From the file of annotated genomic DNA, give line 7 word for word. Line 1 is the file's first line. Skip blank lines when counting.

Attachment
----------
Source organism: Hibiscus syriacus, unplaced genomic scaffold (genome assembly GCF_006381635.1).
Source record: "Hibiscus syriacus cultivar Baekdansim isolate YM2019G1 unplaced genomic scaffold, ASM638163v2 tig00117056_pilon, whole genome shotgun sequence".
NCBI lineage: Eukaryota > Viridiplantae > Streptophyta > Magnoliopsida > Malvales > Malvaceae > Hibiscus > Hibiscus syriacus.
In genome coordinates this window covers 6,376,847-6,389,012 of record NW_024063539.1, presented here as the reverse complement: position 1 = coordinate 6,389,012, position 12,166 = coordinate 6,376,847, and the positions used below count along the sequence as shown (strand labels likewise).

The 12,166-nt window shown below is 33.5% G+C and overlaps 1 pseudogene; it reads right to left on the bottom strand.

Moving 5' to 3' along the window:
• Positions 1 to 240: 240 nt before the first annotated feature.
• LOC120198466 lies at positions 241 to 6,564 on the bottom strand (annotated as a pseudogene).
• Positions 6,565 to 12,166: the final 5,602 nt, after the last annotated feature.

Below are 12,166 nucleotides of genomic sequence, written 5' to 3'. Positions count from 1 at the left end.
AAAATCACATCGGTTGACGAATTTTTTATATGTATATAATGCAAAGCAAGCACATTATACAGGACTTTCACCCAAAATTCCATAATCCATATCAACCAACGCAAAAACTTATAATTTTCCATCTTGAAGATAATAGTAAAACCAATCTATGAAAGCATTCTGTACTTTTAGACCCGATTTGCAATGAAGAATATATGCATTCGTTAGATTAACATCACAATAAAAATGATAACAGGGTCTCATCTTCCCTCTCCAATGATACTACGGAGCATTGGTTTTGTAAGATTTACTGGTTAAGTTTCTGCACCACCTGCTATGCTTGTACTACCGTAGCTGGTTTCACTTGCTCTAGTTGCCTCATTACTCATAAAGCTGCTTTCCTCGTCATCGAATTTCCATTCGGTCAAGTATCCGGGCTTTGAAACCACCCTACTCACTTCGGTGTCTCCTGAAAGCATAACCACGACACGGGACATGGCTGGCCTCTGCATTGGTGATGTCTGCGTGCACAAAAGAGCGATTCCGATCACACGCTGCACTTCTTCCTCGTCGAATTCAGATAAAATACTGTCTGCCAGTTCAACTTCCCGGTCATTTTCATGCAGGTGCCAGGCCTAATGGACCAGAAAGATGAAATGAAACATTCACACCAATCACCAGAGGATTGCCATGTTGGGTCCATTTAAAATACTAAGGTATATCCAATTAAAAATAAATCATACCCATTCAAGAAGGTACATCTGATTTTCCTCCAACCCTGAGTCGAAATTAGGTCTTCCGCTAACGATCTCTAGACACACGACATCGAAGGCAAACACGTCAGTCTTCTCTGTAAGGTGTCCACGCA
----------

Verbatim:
• Positions 1 to 240: 240 nt before the first annotated feature.